7th March 2006 at 5:59 am #195
If you keep a count of how many times a track is skipped, it would be like applying negative ratings. Users could then do things like:
genre includes “rock” and skipped = 0
to avoid all the tracks they are known to dislike.
Post edited by: ajayre, at: 2006/03/07 04:137th March 2006 at 7:24 am #4074
Thats a really good idea.
I’ll probably look at that.9th March 2006 at 1:19 am #4075
Perhaps playing a track all the way through will decrement the skipped count. That way the negative effects of using the the skip count in smart playlists can be counteracted if the user wishes, without requiring some kind of management user interface.
Andy9th March 2006 at 3:12 am #4076
One other thing – the skip count should only be incremented if the user skips within the first 1 (2?) minutes of playing the track. I have several of those annoying tracks with a long silence and then a “hidden” song on the end. Usually I don’t want to sit through 3 minutes of silence to get to it, so I will skip it.
Andy10th March 2006 at 12:31 am #4077
Just an FYI, but as I recall Ron has designs to implement last.fm (Audio Scrobbler) compatibility within mt-daapd at some point. Should this ever be realized, then your skip requirements may be problematic.
According to the last.fm submission framework, a given track must play, without break, for at least the first fifty percent of total play time in order to be counted. Subsequent to that threshold, one can scrub forward or backward as desired to repeat or otherwise manipulate the stream, yet maintain full credit.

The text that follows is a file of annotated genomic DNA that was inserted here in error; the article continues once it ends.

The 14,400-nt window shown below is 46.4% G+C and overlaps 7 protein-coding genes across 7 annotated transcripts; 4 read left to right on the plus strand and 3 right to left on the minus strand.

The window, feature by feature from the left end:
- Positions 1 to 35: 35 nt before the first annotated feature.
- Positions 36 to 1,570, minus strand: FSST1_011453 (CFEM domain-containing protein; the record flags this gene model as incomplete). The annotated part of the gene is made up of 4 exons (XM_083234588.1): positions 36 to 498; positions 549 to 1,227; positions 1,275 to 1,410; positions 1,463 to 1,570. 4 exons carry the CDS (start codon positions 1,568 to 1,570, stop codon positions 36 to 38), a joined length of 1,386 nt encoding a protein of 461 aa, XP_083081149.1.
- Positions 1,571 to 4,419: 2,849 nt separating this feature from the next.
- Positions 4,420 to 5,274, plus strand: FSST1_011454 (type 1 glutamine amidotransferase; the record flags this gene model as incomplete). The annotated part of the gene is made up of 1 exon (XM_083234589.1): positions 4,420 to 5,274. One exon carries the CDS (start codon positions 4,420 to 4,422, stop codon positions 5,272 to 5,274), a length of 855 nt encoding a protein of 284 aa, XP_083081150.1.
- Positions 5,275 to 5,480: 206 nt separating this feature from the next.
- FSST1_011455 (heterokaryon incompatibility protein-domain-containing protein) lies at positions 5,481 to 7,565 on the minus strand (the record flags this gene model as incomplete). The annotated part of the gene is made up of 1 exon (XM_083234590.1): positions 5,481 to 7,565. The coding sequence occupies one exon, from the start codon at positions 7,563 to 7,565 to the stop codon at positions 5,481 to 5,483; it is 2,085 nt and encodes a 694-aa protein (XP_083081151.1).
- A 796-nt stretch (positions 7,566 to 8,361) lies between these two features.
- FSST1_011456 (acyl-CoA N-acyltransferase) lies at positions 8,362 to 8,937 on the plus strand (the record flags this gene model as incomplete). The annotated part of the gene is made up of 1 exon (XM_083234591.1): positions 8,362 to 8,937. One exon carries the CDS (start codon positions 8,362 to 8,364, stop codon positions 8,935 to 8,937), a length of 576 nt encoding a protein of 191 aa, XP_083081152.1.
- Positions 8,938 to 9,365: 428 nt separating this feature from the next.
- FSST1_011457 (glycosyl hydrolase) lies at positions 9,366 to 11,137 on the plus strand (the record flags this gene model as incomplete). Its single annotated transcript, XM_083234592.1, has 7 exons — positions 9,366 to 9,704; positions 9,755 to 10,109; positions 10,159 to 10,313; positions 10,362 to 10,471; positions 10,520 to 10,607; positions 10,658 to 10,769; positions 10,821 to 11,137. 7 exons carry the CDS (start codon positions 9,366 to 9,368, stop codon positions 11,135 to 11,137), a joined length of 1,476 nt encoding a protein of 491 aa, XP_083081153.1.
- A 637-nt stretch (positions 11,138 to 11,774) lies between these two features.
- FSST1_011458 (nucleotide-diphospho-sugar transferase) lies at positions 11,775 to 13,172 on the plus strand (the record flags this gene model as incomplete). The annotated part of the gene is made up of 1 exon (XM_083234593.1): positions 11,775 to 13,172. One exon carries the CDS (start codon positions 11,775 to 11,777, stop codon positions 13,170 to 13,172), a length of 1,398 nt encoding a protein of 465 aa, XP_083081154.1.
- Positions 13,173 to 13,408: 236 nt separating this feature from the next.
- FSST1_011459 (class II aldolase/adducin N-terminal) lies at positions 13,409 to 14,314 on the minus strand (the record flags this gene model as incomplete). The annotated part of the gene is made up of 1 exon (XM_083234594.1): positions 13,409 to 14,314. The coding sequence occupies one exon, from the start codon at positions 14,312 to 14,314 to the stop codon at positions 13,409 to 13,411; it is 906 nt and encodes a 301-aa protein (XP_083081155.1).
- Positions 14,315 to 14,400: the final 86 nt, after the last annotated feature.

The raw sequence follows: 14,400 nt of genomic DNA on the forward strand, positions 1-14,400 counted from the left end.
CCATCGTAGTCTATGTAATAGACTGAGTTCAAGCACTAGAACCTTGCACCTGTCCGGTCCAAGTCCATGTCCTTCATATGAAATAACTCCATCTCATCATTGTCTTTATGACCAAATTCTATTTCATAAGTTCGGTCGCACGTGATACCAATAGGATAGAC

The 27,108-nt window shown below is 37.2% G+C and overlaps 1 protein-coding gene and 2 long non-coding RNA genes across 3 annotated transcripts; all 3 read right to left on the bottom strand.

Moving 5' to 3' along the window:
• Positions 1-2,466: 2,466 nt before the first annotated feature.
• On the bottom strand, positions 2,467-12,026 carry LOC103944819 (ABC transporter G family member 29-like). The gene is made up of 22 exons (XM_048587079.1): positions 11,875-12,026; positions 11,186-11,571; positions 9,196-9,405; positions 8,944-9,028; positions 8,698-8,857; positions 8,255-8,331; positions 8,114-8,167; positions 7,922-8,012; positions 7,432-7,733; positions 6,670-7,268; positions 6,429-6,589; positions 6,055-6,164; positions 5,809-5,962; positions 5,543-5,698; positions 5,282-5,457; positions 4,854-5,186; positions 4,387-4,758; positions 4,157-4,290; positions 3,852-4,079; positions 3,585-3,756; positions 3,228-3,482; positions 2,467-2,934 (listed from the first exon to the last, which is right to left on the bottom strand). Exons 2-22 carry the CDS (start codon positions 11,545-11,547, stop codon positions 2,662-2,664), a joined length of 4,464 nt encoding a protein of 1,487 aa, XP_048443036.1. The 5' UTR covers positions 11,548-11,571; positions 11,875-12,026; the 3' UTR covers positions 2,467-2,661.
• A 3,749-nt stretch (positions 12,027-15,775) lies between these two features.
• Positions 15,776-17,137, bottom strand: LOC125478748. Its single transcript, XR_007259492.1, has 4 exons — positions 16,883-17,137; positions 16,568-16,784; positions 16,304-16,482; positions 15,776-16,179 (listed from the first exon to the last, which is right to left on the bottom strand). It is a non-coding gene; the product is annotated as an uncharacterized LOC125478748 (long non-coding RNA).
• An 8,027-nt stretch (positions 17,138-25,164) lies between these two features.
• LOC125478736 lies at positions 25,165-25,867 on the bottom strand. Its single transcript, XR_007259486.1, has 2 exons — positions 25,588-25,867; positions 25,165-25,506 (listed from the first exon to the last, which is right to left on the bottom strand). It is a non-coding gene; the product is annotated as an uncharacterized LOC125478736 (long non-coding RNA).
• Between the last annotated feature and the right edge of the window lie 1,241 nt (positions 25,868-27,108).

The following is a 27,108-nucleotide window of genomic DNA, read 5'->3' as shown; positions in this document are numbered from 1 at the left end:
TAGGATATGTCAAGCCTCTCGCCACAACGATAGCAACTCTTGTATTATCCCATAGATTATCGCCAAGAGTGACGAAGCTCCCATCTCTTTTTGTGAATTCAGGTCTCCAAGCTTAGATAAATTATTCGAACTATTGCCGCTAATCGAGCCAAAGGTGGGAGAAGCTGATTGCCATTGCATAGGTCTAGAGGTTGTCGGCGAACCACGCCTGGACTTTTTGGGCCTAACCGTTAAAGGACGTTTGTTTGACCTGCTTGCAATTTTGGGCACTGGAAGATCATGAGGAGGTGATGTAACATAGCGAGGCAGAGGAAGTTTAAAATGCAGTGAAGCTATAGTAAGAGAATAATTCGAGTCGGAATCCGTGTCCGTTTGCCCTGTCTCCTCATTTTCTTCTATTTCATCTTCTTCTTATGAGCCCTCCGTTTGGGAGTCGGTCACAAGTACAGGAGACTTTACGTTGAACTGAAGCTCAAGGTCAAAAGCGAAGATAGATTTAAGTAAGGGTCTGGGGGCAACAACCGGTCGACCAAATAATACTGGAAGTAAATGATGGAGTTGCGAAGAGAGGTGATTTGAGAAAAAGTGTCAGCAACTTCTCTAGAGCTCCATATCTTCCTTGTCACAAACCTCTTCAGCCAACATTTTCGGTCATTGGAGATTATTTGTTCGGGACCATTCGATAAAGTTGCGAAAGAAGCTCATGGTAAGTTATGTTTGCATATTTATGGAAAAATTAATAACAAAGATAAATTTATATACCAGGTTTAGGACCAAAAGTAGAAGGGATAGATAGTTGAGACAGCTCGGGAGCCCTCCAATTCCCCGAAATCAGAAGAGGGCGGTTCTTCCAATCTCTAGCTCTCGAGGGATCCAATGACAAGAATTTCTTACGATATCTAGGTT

It would seem to me that, in order to satisfy both your skip requirements and the submission protocol for last.fm would require a duplicate accounting routine — one to ensure that a skip not be logged as such locally unless such is done "within the first 1
(2?) minutes of playing the track" and another to ensure that no skipping whatsoever is executed for the initial half the track duration to satisfy last.fm credit requirements.
Unless you are listening to your music directly from the original media, it would seem to me a much more efficacious practice to edit the problematic tracks you cite in order to remove the silent portions. I, too, have around half a dozen or so tracks which have this dead space — either at the beginning or between the end of the music and the commencement of some "hidden" content. All have been edited to trim the dead air and, if necessary, generate a new track.
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